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Microsoft's HoloLens goggles have hit a sweet spot between Google Glass and virtual reality headgear, immersing users in a mesmerizing world of augmented reality holograms. The glasses, which the US technology titan sprang on an unsuspecting press this week, elicited descriptions such as "magical" and "unbelievable," the first time in a while such praise was heaped on a Microsoft creation. The augmented reality goggles are a step in a different direction from virtual reality headgear such as Oculus Rift and Sony's Project Morpheus system, as well as Google Glass. At private demos of HoloLens in a carefully guarded lower level of Microsoft's campus in Redmond, Washington, cameras, recording devices and even smartphones were not permitted.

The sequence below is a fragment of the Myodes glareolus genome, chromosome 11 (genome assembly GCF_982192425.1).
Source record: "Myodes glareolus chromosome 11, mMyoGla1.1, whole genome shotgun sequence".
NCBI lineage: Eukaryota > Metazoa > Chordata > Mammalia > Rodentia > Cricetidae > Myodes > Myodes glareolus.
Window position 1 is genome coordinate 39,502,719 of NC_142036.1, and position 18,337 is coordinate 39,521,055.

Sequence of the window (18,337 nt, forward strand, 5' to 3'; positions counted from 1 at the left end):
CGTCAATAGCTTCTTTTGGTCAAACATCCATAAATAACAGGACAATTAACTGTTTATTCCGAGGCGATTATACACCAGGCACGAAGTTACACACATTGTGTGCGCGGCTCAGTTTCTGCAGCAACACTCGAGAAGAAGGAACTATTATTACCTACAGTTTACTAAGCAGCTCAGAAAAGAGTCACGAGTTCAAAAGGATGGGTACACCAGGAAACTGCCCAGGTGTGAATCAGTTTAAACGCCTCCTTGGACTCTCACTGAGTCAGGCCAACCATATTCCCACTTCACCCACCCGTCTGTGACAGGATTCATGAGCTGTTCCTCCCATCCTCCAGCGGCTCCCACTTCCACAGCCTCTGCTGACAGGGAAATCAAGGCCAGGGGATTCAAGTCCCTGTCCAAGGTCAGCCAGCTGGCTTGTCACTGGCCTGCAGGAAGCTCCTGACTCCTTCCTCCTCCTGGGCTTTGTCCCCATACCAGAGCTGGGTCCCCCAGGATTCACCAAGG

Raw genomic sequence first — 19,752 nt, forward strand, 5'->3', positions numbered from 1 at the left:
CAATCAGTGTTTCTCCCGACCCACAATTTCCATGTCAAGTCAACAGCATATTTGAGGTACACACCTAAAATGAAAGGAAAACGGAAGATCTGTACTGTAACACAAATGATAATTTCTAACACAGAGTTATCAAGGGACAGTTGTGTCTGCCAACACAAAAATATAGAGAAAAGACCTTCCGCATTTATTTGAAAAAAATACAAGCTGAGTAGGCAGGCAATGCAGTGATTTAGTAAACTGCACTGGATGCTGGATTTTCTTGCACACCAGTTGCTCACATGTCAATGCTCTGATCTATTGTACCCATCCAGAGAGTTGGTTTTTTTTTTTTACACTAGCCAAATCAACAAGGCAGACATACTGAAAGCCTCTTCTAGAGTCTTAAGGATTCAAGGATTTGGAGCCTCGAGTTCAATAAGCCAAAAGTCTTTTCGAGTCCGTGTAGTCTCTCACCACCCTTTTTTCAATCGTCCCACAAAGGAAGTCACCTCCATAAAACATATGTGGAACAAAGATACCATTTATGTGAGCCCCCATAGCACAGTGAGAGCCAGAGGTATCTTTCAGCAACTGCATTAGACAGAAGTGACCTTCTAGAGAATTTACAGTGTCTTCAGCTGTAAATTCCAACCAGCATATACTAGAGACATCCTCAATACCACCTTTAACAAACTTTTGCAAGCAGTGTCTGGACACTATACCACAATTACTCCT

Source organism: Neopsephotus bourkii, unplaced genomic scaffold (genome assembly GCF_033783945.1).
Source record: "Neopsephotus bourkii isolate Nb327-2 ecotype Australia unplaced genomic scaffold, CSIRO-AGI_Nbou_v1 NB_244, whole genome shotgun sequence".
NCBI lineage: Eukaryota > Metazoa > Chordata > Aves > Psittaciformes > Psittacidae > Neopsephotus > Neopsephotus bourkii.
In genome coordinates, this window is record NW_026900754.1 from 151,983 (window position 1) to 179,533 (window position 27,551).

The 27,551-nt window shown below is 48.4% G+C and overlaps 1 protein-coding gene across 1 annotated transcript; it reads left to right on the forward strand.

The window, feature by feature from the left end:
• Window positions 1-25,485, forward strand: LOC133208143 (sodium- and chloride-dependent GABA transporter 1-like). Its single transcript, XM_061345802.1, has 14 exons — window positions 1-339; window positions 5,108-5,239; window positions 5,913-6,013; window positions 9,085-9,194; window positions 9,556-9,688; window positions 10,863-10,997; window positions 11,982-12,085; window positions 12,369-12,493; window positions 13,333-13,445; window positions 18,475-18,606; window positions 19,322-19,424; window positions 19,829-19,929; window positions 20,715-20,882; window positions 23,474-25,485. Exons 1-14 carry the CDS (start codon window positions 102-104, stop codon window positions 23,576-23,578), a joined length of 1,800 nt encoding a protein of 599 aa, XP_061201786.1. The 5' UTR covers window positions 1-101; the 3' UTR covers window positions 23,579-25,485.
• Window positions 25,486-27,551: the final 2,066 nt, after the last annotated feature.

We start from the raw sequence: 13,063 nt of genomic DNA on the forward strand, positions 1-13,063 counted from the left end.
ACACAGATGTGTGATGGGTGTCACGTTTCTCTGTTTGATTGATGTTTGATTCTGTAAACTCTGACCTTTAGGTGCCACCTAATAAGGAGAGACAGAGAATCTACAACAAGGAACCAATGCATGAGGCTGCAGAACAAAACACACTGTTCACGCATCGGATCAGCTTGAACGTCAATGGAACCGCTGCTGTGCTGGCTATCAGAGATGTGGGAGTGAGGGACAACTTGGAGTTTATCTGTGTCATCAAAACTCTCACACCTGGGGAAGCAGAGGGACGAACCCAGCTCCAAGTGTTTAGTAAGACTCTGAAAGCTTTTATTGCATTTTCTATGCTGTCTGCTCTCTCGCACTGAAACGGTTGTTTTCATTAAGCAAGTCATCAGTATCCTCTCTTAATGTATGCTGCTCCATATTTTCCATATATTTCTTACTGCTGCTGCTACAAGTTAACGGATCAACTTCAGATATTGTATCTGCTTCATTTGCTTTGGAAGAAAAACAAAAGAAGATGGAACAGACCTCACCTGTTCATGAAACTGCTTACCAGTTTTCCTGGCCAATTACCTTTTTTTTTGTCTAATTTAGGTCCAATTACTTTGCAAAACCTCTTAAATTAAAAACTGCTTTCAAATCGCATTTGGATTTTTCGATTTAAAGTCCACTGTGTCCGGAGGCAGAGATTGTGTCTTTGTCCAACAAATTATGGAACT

Prime Minister Shinzo Abe branded the murder of a Japanese hostage by Islamic State militants "outrageous and impermissible" on Sunday and demanded the release of a second hostage, amid a growing global chorus of revulsion. Abe spoke as the grieving father of self-employed security contractor Haruna Yukawa said he had gone "totally blank" since learning of his son's execution, announced in a video posted online by the militants late Saturday. Abe, speaking to public broadcaster NHK, said he was "speechless" at the "unbearable pain and sorrow" that Yukawa's family were feeling. "I condemn it strongly and resolutely," he said as he demanded the immediate release of Yukawa's fellow captive, freelance journalist Kenji Goto.